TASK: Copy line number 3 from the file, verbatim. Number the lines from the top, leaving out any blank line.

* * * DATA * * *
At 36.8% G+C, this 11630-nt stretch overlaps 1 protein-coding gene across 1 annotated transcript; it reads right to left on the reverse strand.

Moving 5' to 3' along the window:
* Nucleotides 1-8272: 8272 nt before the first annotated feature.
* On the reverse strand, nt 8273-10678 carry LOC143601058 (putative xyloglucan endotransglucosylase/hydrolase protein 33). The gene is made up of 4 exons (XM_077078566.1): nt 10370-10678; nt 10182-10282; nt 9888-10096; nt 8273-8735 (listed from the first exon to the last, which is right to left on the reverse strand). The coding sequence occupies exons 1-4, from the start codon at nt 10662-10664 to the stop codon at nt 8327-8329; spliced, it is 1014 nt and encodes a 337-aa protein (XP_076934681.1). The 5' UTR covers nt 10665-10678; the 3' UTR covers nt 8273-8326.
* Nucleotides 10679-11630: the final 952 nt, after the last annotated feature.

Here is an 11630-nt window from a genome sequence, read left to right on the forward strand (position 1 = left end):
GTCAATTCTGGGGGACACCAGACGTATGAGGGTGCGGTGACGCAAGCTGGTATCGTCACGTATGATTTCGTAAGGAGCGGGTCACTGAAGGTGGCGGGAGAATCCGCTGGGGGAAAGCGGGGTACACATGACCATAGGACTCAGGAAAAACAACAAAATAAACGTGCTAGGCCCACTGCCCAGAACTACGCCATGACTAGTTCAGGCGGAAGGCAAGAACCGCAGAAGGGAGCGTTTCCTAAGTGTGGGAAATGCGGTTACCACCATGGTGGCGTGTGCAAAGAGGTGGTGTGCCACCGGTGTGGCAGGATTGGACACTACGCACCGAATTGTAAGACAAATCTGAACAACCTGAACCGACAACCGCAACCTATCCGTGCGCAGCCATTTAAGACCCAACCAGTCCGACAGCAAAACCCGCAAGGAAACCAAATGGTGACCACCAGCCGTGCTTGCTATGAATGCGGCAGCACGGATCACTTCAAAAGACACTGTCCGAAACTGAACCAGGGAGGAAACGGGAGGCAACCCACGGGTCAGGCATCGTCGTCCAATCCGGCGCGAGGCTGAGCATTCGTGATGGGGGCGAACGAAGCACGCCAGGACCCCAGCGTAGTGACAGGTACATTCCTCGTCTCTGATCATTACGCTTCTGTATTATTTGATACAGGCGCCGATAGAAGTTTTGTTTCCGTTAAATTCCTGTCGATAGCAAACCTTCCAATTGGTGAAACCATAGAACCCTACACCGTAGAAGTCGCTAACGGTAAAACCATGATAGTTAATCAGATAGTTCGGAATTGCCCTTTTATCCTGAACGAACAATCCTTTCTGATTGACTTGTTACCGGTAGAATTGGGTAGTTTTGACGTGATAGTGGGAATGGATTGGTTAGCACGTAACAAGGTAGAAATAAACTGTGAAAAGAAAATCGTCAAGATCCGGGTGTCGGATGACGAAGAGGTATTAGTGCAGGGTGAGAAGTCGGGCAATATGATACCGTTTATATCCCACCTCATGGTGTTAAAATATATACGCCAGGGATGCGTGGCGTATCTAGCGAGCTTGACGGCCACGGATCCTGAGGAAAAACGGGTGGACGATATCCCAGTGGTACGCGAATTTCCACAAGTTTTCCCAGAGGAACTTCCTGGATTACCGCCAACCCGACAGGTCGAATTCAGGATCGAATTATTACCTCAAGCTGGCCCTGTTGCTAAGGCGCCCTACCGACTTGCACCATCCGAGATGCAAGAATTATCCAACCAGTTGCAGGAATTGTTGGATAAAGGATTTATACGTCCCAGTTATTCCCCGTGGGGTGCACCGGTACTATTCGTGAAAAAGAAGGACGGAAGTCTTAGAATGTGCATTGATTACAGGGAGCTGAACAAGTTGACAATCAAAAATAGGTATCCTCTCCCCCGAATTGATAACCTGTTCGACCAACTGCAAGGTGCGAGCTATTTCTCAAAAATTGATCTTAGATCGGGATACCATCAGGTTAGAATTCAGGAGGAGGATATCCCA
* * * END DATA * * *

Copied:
* Nucleotides 1-8272: 8272 nt before the first annotated feature.